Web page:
My Favourite Podcasts
By now you probably have an portable MP3 player of your own, and if not then you at least can listen to them on the computer you're using to read this. In addition to the great convenience of having acres of music at your fingertips, there's something else you can do with it: listen to podcasts. Podcasts are like short radio shows that are downloaded to your computer at regular intervals. I've tried a few and wanted to recommend a couple.
The best one so far is NPR's "Story of the Day" (http://www.npr.org/rss/podcast/), which is on that page near the bottom under the "People and Places" group. It has the best story broadcast that day on National Public Radio in the USA and is always interesting. There are lots of other programs listed there that you might want to try too, but Story of the Day is the best, I think. Deanne and I actually lay down on the couch together and listened to about ten of them in a row. A story from Nov 29, 2005 about a band called "Clap Your Hands Say Yeah" is what inspired this blog posting, actually. It's an excellent story about how Internet exposure took an indie band from nowhere to "choose your record label" in a matter of weeks.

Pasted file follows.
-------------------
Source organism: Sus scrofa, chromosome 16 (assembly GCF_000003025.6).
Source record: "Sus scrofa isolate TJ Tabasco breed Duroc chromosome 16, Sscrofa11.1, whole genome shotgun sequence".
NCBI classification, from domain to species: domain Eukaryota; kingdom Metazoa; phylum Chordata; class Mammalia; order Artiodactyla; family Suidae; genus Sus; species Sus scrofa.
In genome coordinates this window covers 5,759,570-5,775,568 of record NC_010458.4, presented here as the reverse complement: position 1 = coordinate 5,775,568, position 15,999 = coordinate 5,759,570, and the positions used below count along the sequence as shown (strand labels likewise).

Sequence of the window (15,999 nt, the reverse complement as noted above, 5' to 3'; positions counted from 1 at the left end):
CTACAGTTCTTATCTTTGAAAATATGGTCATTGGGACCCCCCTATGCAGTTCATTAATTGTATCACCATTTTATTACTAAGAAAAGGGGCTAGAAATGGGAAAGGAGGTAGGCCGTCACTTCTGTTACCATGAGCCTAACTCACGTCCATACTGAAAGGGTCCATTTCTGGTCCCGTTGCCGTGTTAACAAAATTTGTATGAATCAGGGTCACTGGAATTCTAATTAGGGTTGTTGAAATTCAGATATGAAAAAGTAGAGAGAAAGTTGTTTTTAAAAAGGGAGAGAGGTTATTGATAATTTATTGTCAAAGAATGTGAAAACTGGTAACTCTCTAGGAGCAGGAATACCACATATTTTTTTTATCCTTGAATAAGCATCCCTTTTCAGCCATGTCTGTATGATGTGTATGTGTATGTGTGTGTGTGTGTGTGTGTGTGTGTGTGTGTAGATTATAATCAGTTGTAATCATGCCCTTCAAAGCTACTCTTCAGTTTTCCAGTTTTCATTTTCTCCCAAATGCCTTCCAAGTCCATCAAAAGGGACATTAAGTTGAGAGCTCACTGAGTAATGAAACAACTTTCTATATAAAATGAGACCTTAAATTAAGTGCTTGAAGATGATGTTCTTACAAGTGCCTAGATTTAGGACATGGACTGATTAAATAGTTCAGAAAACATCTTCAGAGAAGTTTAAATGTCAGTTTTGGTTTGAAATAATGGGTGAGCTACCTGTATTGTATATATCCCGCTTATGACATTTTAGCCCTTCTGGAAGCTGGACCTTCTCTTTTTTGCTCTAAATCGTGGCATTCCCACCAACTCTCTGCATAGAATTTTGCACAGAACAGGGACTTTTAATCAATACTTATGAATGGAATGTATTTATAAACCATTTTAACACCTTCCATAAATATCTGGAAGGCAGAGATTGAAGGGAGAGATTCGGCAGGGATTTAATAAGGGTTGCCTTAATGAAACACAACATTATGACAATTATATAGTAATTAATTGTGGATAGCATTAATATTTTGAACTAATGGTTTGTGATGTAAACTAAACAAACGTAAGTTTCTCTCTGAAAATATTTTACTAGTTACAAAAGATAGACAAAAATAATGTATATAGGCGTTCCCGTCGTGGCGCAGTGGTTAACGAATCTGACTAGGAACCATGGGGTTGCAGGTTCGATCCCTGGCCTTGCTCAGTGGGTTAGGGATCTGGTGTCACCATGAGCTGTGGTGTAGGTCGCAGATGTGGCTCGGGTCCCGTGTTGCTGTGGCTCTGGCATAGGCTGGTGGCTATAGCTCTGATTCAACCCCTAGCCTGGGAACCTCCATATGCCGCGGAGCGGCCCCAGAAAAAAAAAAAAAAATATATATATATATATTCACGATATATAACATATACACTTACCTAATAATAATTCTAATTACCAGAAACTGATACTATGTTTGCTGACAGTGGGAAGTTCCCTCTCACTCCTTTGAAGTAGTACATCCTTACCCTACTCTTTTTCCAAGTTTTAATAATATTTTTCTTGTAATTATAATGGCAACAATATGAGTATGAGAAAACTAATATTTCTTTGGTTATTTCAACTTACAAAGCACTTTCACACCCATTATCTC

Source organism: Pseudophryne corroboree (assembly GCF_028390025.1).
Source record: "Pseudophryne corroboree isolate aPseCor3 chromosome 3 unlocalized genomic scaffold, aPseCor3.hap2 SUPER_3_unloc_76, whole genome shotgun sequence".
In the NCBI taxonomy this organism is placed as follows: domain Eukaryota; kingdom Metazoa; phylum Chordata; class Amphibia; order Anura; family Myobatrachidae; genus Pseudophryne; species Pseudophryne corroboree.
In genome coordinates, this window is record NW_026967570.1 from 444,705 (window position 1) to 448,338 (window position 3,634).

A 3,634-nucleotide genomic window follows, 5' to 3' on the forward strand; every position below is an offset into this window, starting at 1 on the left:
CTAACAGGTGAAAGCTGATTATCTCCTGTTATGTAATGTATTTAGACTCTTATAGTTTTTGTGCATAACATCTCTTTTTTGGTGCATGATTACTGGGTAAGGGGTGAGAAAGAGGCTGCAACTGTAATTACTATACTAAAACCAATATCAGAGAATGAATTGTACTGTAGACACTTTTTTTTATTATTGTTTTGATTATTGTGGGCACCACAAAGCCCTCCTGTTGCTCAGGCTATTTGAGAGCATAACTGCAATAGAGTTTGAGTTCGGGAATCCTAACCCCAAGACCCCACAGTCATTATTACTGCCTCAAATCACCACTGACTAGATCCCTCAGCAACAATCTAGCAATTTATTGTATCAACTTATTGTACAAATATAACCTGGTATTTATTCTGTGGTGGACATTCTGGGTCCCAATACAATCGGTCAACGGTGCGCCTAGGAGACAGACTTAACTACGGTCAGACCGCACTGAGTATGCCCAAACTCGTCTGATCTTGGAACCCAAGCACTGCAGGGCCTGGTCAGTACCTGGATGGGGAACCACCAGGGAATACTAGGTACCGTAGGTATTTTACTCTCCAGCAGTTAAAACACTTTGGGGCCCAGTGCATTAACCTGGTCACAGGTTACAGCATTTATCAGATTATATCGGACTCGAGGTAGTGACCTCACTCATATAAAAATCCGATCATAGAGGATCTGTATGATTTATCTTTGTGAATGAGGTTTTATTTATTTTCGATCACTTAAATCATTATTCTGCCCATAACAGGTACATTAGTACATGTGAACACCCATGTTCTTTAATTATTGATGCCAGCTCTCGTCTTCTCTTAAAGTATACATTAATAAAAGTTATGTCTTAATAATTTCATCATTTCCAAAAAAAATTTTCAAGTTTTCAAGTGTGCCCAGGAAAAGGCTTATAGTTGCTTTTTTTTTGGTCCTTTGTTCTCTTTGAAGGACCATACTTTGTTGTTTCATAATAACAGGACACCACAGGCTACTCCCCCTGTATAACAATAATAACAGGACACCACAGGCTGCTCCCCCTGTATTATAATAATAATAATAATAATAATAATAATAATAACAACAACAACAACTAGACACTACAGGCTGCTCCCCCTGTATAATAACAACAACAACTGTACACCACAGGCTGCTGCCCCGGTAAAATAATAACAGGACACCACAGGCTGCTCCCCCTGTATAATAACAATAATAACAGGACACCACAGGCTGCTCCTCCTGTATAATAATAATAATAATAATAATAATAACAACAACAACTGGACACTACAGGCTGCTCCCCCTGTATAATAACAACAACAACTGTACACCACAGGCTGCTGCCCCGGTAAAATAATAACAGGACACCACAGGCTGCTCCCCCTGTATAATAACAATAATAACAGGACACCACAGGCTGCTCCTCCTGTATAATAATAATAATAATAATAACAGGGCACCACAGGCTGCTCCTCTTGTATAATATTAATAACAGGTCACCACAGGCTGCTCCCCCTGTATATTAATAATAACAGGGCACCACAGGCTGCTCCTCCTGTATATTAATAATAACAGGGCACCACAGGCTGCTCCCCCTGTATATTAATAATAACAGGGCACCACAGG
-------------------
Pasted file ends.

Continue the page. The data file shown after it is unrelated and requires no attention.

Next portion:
Quirks and Quarks is a science program broadcast on Canadian radio - they take the extra step of dividing each weeks podcast into seperate mp3 files, so you can listen to them one at a time, instead of having to fast-forward through the file each time you have a chance to listen to it. Kudos to them for thinking of that - so far they're the only one I've seen that does that. Look for the "XML Podcast" logo on the right side of the main screen.
The Australian Broadcasting Corporations' "Radio National" offer a lot of their programs as podcasts too; I used to enjoy the Science Show when I was able to catch it, and now I never miss it :)
You can download iPodder, a software program that will help you manage your podcast subscriptions, automatically downloading the programs and deleting the files when you're done with them. Don't be tempted to keep everything you've downloaded; well, I suppose you could burn it to a CD if you really wanted to, but I think its best to treat it like radio: listen to it, then delete it.
It's nice to be able to pop the headphones on, or hook up the mp3 player to the car stereo and hear the best programs from all around the world, in perfect clarity, whenever I'm ready to do so -give it a try :)